NOTISELike most of us, John Kerechek, an AMA member in Baltimore, Maryland, has had issues with a parking gate and his motorcycle; I ride a BMW R1200CM to work most days. I park in a multilevel parking garage and have a monthly parking pass. The problem I'm experiencing is being able to leave the parking lot.  It seems, depending on the position of the motorcycle, the gate either opens or not -- mostly not.  Most days an attendant has to manually open the gate.

The other day, I attended a class at another location and experienced the same problem -- the gate would not open. The attendant said they always have this problem with motorcycles.

I'm not sure, but there must be some type of sensing device the gates use that is not motorcycle-friendly. Are other riders experiencing the same problem, and if so, what have they done?

Unfortunately, the answer to this problem is not an easy one, and solutions are as varied as parking gate manufacturers and installers. Ultimately, though, the solution may depend on the owner of the property.

Carri Upton, a security gate installer who currently works at Texas, says the systems they install are all solid-state 12-volt systems with a magnetic probe detector -- a loop of wire imbedded in the pavement.

"The probe sends a signal to an electronic switch called an 'operator' that tells it something is coming," she says. "Timers then close it automatically."

When closing, the gates use a safety cut-off switch that reverses the direction if it encounters an obstacle, Upton says.

The first thing to consider if the gate does not recognize you is to look at the area in front of the gate, and try to locate the loop itself. Look for an actual cut in the asphalt, usually in the shape of a square. Placing your motorcycle directly over part of the loop will have a better effect than sitting totally within it, Upton says. (This method may also work at stoplights as well.)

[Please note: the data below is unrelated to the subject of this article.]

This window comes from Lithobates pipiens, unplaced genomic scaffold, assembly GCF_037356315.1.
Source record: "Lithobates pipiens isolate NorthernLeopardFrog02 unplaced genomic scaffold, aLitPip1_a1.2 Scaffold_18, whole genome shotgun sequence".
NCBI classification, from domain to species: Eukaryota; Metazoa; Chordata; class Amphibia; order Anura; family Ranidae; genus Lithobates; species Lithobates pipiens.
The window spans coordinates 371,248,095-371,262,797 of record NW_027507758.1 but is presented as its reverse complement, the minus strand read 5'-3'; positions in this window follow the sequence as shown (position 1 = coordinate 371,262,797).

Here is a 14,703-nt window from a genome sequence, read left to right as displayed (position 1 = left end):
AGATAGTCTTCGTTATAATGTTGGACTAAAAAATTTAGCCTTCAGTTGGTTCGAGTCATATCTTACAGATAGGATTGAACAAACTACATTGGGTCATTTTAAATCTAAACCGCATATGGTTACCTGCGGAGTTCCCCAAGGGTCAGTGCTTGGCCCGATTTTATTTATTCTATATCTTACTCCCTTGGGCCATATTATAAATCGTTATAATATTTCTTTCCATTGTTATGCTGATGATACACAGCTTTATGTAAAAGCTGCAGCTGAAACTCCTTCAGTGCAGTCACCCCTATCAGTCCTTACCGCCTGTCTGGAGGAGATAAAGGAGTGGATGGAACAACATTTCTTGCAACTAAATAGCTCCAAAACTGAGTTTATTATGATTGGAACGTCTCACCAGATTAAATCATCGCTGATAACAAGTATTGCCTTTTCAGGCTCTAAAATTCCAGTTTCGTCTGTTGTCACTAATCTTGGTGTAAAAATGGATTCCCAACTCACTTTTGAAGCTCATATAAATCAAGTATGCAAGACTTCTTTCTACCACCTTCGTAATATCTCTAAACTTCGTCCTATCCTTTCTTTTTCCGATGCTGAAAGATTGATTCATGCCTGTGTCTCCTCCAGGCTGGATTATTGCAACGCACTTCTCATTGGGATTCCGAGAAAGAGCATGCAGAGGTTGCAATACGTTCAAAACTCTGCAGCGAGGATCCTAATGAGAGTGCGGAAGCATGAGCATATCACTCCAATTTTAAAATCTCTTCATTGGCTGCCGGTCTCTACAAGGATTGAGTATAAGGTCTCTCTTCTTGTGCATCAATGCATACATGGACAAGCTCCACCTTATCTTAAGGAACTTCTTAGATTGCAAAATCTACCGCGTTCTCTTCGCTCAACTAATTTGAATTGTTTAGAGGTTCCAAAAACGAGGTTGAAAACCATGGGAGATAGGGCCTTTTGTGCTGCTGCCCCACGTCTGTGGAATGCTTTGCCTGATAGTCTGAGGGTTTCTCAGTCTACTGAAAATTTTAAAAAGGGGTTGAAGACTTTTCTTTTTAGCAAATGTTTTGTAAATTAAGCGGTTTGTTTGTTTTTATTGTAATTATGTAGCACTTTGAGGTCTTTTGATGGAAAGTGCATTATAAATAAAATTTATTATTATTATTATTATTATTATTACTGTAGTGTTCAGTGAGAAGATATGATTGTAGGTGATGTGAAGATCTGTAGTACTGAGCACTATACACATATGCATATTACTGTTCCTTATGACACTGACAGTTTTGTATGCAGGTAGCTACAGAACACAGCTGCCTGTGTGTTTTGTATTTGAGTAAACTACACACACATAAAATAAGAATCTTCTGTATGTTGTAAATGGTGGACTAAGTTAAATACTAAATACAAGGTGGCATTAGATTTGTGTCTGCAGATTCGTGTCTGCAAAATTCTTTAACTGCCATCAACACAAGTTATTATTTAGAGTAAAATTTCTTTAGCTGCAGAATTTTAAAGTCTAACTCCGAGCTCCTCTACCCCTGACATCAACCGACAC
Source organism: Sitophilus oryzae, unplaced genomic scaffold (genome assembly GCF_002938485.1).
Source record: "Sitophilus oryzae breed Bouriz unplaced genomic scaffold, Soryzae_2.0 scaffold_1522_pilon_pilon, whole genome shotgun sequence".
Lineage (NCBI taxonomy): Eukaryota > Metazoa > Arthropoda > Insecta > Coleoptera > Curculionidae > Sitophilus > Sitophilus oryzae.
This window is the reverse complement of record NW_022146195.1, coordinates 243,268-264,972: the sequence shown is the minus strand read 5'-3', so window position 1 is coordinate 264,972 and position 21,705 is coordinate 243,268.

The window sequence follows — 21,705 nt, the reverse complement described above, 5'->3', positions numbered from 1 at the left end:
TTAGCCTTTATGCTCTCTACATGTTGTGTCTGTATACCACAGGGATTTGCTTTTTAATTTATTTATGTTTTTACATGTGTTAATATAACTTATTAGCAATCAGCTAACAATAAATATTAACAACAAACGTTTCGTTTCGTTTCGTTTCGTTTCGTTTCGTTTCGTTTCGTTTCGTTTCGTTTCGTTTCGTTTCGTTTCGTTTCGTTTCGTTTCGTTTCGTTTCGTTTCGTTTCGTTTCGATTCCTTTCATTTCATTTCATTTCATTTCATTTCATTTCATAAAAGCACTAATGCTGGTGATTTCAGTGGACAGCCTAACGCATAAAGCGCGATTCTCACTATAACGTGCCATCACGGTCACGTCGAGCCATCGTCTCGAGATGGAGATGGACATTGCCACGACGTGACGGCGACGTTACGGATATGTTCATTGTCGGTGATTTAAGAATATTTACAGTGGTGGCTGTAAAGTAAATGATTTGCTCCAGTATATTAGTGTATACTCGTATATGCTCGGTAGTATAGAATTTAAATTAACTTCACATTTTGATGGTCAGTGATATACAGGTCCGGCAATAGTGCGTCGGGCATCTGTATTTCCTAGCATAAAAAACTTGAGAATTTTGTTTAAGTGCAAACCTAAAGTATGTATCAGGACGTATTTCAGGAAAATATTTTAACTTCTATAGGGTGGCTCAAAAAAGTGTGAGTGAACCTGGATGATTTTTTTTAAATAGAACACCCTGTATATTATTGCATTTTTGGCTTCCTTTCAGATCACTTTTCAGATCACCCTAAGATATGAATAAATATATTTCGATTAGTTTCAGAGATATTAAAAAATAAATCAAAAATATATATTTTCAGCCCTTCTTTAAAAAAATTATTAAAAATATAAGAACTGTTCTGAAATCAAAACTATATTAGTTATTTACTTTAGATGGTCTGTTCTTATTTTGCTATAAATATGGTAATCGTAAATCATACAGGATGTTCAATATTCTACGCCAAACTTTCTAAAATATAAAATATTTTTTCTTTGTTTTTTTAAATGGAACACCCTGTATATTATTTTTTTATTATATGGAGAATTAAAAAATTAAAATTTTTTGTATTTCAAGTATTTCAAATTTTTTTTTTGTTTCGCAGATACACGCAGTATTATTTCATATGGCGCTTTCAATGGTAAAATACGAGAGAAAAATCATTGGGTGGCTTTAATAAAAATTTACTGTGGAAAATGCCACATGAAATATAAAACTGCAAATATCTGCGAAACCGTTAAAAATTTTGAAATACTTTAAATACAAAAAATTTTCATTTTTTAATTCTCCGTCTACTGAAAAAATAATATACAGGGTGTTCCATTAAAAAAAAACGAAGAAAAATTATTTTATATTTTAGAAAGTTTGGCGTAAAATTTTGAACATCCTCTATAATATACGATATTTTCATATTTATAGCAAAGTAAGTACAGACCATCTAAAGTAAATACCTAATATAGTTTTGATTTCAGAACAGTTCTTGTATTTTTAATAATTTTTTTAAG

Another solution could come from politely asking management to adjust the sensitivity of the loop, Upton says. The system can be adjusted across a wide range -- at higher settings, something as small as a metal notebook can set it off.

Then there's another solution -- although it would require the parking gate owners to spend some money. "The property could even add something to the exit gate, like a photo eye," she says. "If anything breaks the plane, it tells the system to open the gate."

Then there's the other side of the coin -- the gate manufacturer who's far more cautious of motorcycles, usually for liability reasons. In Roselle, Illinois, Larry Landis, owner of Parking Systems Incorporated, describes the problem differently, and says there is no easy solution.

"The real problem," Landis says, "is that most bikes are aluminum."

He says they are 1/3 less detectable than steel with his equipment.

Landis says he puts a warning sign on all the security gates he installs, stating motorcycles, bicycles and pedestrians are not allowed. His worry is that the arm could come down unexpectedly -- on top or in front of a motorcyclist.

Given a property that intends to have motorcycles coming and going, Landis says he would recommend a card, intercom, or token type system.

"The real problem," says Imre Szauter, AMA legislative affairs specialst, "is the fact that these manufacturers aren't designing gates for motorcycle use."

He recommends appealing to your state legislator and asking that they require state funded parking systems to allow motorcycles. "Any publicly funded parking facility should have provisions for motorcycle parking. To that end we are in the process of drafting model legislation that can be used in all states to correct this.

"Short of requiring facilities to make their gates accessible to motorcycles, there is no such thing as a perfect solution," Szauter adds. "One of the best we've seen so far -- at least in the short term -- is the one we were able to broker between motorcyclists and the City of Sacramento at a municipal parking garage."

A liability concern there was addressed and solved by reducing the length of the gate, and by creating free parking areas for motorcycles out of awkward spots where cars couldn't fit.

So, here's the final answer: If repositioning your motorcycle over the loop doesn't solve the problem, you're probably looking at an appeal to the parking facility's management. Be polite, and you may want to offer to help officials by providing you and your bike to help adjust sensitivity. Or suggest they cut a bit off the end of the arm.

No, there is no easy solution, but at least you know what you're up against.

Article provided by: American Motorcyclist Association @